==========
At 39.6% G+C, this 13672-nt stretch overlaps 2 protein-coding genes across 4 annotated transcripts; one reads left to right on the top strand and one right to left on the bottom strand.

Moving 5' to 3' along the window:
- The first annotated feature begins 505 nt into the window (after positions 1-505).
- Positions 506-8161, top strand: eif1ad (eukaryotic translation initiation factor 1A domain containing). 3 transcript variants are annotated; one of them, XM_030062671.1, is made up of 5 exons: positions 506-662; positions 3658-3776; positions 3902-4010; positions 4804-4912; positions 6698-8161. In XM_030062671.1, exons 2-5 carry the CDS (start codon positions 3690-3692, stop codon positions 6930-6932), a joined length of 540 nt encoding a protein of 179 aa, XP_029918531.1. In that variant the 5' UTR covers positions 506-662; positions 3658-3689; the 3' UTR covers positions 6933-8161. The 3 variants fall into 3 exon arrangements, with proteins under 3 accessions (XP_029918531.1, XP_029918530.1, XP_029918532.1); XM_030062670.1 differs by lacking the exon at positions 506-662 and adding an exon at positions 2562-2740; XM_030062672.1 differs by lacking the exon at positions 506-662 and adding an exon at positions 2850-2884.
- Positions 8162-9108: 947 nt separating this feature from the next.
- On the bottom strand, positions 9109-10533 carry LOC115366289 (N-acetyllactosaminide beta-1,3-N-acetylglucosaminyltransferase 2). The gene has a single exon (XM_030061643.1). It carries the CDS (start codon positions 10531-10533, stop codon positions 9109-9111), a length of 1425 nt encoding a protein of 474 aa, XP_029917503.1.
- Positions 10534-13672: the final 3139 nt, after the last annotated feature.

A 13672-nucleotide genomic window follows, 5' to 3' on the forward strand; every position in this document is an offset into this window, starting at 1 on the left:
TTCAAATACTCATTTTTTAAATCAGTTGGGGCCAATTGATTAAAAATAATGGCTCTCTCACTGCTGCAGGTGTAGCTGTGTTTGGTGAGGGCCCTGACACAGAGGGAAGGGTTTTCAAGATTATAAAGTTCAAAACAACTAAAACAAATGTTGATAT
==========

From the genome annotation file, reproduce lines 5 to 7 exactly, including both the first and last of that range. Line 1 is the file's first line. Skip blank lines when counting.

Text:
- Positions 8162-9108: 947 nt separating this feature from the next.
- On the bottom strand, positions 9109-10533 carry LOC115366289 (N-acetyllactosaminide beta-1,3-N-acetylglucosaminyltransferase 2). The gene has a single exon (XM_030061643.1). It carries the CDS (start codon positions 10531-10533, stop codon positions 9109-9111), a length of 1425 nt encoding a protein of 474 aa, XP_029917503.1.
- Positions 10534-13672: the final 3139 nt, after the last annotated feature.